West Howe Sound Watershed
The SCCA West Howe Sound Watershed Protection Project aims to preserve the forested ecosystems on the southeast slopes of Mount Elphinstone in the West Howe Sound Aquifer Recharge Areas.
The Sunshine Coast Regional District (SCRD) and Town of Gibsons supply potable water to approximately 30,000 full and part time residents on the Sunshine Coast. The primary source of freshwater is the Chapman/Gray Watershed system.
Over time, increased demand (population growth) and recurring drought (climate change) have resulted in growing “water deficit.” To address this deficit, the SCRD is investigating groundwater sources and considering next steps to connect Aquifers to the primary Chapman Water System.
Two Aquifers at the base of Mount Elphinstone in The West Howe Sound Watershed, currently yield large volumes of high-quality water that could make up more than 1/2 of the SCRD’s anticipated water deficit for the next 50 years. If this system is protected.
One of the ways you can help protect this watershed is by supporting the Sunshine Coast Conservation Association's research and advocacy work through a donation.
- Aquifer 552 Langdale/Hopkins
- Aquifer 560 Gibsons/Granthams/Elphinstone
- BCTS removes 3 blocks in Gibsons aquifer recharge zone from map ‘to ensure clarity’
- SCRD Groundwater investigations
- Church Road Well
- SCRD looks to Gibsons Aquifer for groundwater
- Aquifer gets international attention
- Gibsons receives aquifer mapping update
- West Howe Sound Watershed Protection PPT 2021
- TEAM SUNSHINE COAST
Why Protecting this Watershed Matters
Aquifers are underground layers of unconsolidated materials (gravel/sand), which become saturated with fresh water when rains and snowmelt absorb into the earth and infiltrate the gravel/sand layers. The process of fresh water filling the Aquifers is known as “Recharge.”
The forested ecosystem on the southeast slopes of Mount Elphinstone in West Howe Sound is the main Recharge Area for these two prolific aquifers. The Recharge Area plays an integral role in moderating the aquifer systems by providing landcover which allows for the development of a rich understory, including roots, soils and mycorrhiza. The understory acts like a sponge, gradually absorbing and releasing water, slowing the release of snow melt, supporting soil structure and slope stability, mitigating against both drought and floods.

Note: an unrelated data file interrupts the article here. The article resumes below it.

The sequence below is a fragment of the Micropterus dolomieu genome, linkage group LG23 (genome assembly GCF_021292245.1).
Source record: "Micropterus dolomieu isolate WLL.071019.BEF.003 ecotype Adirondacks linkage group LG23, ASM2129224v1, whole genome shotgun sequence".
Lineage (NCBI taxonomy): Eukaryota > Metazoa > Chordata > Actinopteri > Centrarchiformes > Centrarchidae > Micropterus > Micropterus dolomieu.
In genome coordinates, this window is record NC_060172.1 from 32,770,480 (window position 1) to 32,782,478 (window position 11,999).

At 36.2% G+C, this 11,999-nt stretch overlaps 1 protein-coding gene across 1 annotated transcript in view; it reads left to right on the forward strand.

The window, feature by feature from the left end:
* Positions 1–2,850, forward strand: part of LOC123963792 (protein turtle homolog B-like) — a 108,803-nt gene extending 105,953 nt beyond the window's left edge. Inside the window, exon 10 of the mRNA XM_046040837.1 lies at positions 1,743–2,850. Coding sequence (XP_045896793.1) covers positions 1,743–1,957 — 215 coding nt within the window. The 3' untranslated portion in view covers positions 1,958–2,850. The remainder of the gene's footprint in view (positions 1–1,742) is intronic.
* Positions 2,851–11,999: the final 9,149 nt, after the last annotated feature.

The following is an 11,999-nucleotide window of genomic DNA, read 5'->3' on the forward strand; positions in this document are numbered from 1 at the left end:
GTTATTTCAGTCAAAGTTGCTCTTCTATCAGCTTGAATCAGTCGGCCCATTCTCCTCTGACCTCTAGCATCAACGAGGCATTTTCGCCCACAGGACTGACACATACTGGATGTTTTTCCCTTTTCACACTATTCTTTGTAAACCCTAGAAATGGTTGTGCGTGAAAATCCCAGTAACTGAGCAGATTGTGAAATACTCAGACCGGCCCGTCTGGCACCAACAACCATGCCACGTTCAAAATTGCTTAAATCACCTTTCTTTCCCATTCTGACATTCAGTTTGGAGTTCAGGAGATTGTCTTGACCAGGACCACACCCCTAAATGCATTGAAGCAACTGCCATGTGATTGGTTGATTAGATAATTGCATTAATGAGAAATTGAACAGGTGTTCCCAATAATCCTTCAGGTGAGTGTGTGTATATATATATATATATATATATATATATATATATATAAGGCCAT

Removal of the forest cover in the Aquifer Recharge Area (through industrial logging and gravel mining) dramatically disrupts the recharge process, results in less water entering the system, increases erosion, water turbidity, slope instability, landslides and can destroy the water system. Consequently, protection of the West Howe Sound Watershed, Mount Elphinstone Aquifer Recharge Area is paramount to ensuring a sustainable water supply system for the Coast.
The problem is, while Community Watersheds in major urban centers in Victoria and Vancouver are protected, drinking water source areas in rural communities remain at risk. Like most rural regions in BC, the Sunshine Coast faces ongoing and increasing resource extraction (logging and mining) pressures in our drinking watersheds and recharge areas. Meanwhile, cumulative impacts on ecological values threaten entire species and imperil downstream communities.
The good news is, over the last few years BC has implemented a suite of legislative and policy tools for watershed planning. This includes Drinking Water Protection Plans (under the Drinking Water Protection Act), Water Sustainability Plans (under the Water Sustainability Act), and revitalized land use planning frameworks (Cumulative Effects Assessment). The tools may be used to protect drinking water and build ecological and climate resilience.